FDA tentatively approved Teva's generic ticlopidine product on October 29, 1998, informing Teva that it could begin marketing generic ticlopidine following TorPharm's 180-day exclusivity period. See Pl.'s Teva I Mem. in Supp. at 4. FDA did not recognize the Teva-Syntex dismissal as a "decision of a court . . . holding the patent . . . not infringed" under the HatchWaxman Act; thus, TorPharm's 180-day clock had not yet been triggered. Id. Teva then filed an action in this Court against FDA, seeking injunctive relief that would require FDA to recognize TorPharm's 180-day exclusivity period as having begun on August 14, 1998 -- the date of the Teva-Syntex dismissal. Id. at 1-2. The district court denied this relief, based on three findings: (1) the Teva-Syntex dismissal was not contemplated by the plain language of the Hatch-Waxman Act; (2) assuming the language of the Hatch-Waxman Act was ambiguous, Teva was unlikely to prevail on the merits because it would not be able to show that FDA's interpretation was implausible; and (3) Teva had erroneously relied on case law from the Federal Circuit that did not directly address the Hatch-Waxman provision at issue. See Teva I, 182 F.3d at 1007.

Ultimately, the Court determined that only a decision on the merits could satisfy the Hatch-Waxman Act's "decision of a court" requirement. Id. Teva then appealed to the D.C. Circuit. See Teva I, 182 F.3d at 1004.

The D.C. Circuit reversed, finding that FDA's action was "arbitrary and capricious" and that the denial of injunctive relief constituted an abuse of discretion. See id. at 1007, 1012. The Teva I opinion notes that "[a] 'decision' can take several forms," id. at 1007-08, and makes clear that a judgment on the merits is not necessary, see id. at 1009. Rather, the court noted, "the significance of a court's 'decision' or 'holding' often lies in its preclusive effect." Id. at 1008. The court acknowledged that not every action taken by a court will constitute a "decision" or "holding," and drew a distinction between a typical dismissal for lack of subject matter jurisdiction and the Teva-Syntex dismissal: an ordinary dismissal for lack of subject matter jurisdiction is not preclusive "because the court lacked authority or competence to hear and decide the case," id., but the Teva-Syntex dismissal "was based exclusively and necessarily on Syntex's declaration that Teva's product would not infringe its patent and its express disavowal of an intent to sue," id. The court noted that Syntex had specifically asked the district court to consider more than just the pleadings, and that the court looked to both the June 8, 1998 letter and the declaration of non-infringement from Syntex's counsel when it reviewed Syntex's motion to dismiss. Id.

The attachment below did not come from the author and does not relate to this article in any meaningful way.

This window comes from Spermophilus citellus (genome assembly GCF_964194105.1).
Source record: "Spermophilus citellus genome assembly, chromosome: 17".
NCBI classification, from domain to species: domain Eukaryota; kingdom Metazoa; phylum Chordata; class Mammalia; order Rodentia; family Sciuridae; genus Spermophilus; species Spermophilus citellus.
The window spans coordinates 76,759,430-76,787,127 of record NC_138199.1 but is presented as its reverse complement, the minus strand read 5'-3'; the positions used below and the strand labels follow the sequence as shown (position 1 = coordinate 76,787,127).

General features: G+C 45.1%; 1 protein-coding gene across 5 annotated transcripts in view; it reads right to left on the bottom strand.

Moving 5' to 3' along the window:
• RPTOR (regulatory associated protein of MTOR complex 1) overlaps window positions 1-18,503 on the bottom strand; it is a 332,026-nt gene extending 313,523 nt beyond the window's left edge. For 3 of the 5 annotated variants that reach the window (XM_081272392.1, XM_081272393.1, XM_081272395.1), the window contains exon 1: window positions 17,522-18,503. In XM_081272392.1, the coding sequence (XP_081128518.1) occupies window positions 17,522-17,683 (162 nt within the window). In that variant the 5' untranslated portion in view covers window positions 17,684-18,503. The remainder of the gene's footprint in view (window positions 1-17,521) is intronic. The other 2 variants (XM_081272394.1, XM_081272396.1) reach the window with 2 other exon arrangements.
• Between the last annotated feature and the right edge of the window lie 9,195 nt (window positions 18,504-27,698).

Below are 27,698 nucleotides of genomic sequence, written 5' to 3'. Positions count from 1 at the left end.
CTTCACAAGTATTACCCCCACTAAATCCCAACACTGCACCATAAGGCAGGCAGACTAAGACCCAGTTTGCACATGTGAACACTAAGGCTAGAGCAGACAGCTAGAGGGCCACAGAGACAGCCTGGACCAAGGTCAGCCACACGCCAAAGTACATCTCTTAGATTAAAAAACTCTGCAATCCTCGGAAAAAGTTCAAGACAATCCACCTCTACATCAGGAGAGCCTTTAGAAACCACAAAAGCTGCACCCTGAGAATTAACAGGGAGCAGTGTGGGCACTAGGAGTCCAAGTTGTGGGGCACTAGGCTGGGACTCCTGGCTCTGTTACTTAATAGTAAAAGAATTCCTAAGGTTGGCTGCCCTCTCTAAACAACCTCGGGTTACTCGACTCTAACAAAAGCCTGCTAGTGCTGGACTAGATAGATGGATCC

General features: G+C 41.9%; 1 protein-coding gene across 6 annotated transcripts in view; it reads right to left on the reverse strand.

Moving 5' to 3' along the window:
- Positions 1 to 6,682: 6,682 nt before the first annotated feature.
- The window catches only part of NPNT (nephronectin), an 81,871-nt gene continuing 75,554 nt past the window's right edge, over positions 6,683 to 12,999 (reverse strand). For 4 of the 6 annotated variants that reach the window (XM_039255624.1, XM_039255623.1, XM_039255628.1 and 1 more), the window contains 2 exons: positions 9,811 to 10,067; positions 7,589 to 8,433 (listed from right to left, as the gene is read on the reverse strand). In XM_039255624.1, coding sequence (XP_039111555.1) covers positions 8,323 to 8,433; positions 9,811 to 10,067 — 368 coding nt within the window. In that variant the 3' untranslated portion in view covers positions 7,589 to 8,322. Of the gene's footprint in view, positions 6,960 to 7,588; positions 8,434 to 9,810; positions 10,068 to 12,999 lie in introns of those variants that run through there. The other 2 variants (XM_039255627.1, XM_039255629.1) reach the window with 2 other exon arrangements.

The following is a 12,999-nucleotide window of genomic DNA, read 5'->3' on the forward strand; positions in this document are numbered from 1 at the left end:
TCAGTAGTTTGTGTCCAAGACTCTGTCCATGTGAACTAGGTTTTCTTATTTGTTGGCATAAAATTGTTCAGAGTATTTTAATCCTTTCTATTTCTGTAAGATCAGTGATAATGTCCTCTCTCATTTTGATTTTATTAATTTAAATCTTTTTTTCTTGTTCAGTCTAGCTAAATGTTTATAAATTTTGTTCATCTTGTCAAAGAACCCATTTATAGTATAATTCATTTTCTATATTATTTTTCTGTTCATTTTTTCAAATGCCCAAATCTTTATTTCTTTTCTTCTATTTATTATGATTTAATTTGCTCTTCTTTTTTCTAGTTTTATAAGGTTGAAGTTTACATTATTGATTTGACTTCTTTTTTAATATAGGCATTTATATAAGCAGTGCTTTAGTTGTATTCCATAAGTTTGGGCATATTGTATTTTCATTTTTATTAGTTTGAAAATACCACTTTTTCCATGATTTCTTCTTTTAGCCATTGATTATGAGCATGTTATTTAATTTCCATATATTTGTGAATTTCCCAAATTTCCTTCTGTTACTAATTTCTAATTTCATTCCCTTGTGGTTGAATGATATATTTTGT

In short, the D.C. Circuit concluded that Syntex's motion, which included the three findings of fact that were physically incorporated into the final dismissal order, only came about because of Syntex's own admissions and promises, which had eradicated any case or controversy concerning a future patent enforcement action against Teva. Id. Specifically, the court stated that

[Syntex's] motion was granted on the basis of an express finding of fact by the California court regarding Teva's reasonable nonapprehension of suit, as Syntex itself had proposed as part of its motion to dismiss. From the perspective of the California court, then, Syntex's declaration and conduct eliminated the need for a declaratory judgment because Syntex would be estopped from challenging Teva's marketing of its generic drug on the ground of patent infringement.

Id.

Hence, the court in Teva I concluded that the district court made an implicit finding of fact when it approved and signed the Teva-Syntex dismissal, to the effect that the conduct of Syntex would prevent Syntex from ever suing Teva for infringement. As the court stated, "the California dismissal appears to meet the requirements of a triggering 'court decision' because that court had to make a predicate finding with respect to whether Syntex would ever sue Teva for infringement in order to conclude that there was no case or controversy between the parties." Id. at 1009 (emphasis added). If there is no need for a judgment on the merits because the trial judge has concluded that a dismissal will preclude a future suit for patent infringement, then that dismissal is a court decision holding the patent not infringed and will trigger the 180-day clock under the Hatch-Waxman Act. See id. at 1009. The key inquiry is whether the trial judge has made an implicit, predicate finding, for it is the process through which the trial judge makes such a finding that serves to qualify the dismissal under the statutory language. The Teva I court remanded the case for further consideration of the request for injunctive relief.